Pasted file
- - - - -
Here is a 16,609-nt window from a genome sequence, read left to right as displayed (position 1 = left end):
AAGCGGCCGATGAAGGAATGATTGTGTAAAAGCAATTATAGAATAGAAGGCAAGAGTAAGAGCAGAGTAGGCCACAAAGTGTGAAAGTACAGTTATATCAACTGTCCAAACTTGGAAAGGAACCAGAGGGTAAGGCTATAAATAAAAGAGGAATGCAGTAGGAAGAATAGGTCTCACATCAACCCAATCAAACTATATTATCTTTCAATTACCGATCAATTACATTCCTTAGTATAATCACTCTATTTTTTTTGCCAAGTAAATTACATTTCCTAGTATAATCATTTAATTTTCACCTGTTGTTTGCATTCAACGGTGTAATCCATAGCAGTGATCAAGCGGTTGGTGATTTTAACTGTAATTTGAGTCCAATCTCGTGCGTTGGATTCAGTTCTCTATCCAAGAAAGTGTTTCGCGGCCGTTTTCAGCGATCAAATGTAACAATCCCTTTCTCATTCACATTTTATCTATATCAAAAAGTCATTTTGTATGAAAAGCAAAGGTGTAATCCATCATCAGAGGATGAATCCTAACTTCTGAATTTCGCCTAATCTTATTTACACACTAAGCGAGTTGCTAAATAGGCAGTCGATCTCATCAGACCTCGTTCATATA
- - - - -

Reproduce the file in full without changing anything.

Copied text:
Here is a 16,609-nt window from a genome sequence, read left to right as displayed (position 1 = left end):
AAGCGGCCGATGAAGGAATGATTGTGTAAAAGCAATTATAGAATAGAAGGCAAGAGTAAGAGCAGAGTAGGCCACAAAGTGTGAAAGTACAGTTATATCAACTGTCCAAACTTGGAAAGGAACCAGAGGGTAAGGCTATAAATAAAAGAGGAATGCAGTAGGAAGAATAGGTCTCACATCAACCCAATCAAACTATATTATCTTTCAATTACCGATCAATTACATTCCTTAGTATAATCACTCTATTTTTTTTGCCAAGTAAATTACATTTCCTAGTATAATCATTTAATTTTCACCTGTTGTTTGCATTCAACGGTGTAATCCATAGCAGTGATCAAGCGGTTGGTGATTTTAACTGTAATTTGAGTCCAATCTCGTGCGTTGGATTCAGTTCTCTATCCAAGAAAGTGTTTCGCGGCCGTTTTCAGCGATCAAATGTAACAATCCCTTTCTCATTCACATTTTATCTATATCAAAAAGTCATTTTGTATGAAAAGCAAAGGTGTAATCCATCATCAGAGGATGAATCCTAACTTCTGAATTTCGCCTAATCTTATTTACACACTAAGCGAGTTGCTAAATAGGCAGTCGATCTCATCAGACCTCGTTCATATA